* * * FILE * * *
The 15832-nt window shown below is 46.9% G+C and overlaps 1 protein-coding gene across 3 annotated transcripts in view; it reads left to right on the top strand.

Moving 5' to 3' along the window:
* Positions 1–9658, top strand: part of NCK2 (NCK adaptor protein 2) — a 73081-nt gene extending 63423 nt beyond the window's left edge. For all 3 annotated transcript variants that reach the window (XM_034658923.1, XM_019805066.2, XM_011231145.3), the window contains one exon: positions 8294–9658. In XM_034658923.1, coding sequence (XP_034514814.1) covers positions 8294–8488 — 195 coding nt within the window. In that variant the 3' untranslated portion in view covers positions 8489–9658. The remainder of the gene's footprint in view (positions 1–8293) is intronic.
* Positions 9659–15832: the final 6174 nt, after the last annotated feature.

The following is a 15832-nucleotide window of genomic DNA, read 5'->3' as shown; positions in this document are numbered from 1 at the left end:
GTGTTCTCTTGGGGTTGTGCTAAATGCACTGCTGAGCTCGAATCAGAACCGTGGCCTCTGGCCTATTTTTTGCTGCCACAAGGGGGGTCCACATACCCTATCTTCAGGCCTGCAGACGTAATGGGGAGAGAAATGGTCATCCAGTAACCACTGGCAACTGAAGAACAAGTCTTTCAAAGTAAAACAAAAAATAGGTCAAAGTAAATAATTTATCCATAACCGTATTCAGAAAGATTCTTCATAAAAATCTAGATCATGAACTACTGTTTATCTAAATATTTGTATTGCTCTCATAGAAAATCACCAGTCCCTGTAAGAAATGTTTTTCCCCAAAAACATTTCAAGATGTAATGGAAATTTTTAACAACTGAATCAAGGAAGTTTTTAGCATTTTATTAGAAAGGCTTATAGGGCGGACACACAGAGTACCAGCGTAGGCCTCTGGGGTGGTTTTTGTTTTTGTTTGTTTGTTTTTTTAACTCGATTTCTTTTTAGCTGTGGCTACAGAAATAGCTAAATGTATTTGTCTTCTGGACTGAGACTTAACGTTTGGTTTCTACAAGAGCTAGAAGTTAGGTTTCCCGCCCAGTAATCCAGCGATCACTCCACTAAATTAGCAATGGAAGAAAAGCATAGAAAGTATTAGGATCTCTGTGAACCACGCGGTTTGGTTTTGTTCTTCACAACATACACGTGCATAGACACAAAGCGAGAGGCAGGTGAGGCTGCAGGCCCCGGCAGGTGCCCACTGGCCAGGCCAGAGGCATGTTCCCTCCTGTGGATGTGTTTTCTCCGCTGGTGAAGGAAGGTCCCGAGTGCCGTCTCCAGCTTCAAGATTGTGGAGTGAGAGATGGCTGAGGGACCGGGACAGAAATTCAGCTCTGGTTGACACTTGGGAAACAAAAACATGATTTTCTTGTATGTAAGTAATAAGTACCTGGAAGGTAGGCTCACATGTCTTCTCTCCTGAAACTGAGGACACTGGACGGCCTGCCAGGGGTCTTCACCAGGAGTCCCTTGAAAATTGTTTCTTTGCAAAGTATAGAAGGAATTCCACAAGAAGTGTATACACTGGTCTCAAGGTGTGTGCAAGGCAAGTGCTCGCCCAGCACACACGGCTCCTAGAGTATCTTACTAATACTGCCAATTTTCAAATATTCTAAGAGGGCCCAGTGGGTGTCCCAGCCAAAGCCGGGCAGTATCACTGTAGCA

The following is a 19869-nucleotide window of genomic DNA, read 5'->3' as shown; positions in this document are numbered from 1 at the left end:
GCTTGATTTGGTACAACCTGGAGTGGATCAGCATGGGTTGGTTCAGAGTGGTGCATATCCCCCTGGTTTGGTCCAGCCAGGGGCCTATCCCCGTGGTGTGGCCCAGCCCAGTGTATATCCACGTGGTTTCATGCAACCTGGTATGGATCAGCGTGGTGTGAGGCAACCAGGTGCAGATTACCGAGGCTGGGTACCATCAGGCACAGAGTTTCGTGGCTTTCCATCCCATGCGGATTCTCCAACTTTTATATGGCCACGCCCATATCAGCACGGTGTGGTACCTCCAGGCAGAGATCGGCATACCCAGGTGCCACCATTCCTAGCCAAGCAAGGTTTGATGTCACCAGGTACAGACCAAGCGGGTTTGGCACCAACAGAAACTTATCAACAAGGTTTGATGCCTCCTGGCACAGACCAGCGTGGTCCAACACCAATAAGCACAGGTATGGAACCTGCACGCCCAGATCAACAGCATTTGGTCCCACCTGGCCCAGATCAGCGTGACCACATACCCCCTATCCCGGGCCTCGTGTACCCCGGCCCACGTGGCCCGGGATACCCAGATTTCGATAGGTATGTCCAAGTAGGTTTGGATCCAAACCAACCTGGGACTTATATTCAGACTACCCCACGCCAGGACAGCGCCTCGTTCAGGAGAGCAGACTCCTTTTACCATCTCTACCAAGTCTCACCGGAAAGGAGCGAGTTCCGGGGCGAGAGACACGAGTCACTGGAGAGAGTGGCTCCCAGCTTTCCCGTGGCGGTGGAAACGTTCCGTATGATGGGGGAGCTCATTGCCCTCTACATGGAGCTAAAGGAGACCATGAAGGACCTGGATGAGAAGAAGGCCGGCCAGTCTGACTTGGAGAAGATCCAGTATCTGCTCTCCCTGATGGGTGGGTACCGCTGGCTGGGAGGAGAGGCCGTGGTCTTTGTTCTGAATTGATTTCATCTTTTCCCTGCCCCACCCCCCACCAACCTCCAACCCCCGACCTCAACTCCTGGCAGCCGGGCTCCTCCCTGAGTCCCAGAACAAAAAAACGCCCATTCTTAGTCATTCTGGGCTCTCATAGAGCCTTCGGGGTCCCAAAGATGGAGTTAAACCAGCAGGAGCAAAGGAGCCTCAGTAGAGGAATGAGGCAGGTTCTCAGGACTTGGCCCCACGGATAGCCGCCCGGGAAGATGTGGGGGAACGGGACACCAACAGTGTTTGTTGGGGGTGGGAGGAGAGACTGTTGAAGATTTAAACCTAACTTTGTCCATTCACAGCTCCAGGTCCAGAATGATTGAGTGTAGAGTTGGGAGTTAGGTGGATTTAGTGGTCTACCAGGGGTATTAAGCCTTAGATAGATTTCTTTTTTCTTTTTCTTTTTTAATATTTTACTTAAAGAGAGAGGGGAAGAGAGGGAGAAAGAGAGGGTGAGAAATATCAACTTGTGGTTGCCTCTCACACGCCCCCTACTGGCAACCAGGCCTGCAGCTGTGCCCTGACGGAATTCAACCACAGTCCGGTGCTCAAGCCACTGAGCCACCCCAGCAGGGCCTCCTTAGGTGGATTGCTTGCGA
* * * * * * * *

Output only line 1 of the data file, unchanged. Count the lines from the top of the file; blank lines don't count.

The 15832-nt window shown below is 46.9% G+C and overlaps 1 protein-coding gene across 3 annotated transcripts in view; it reads left to right on the top strand.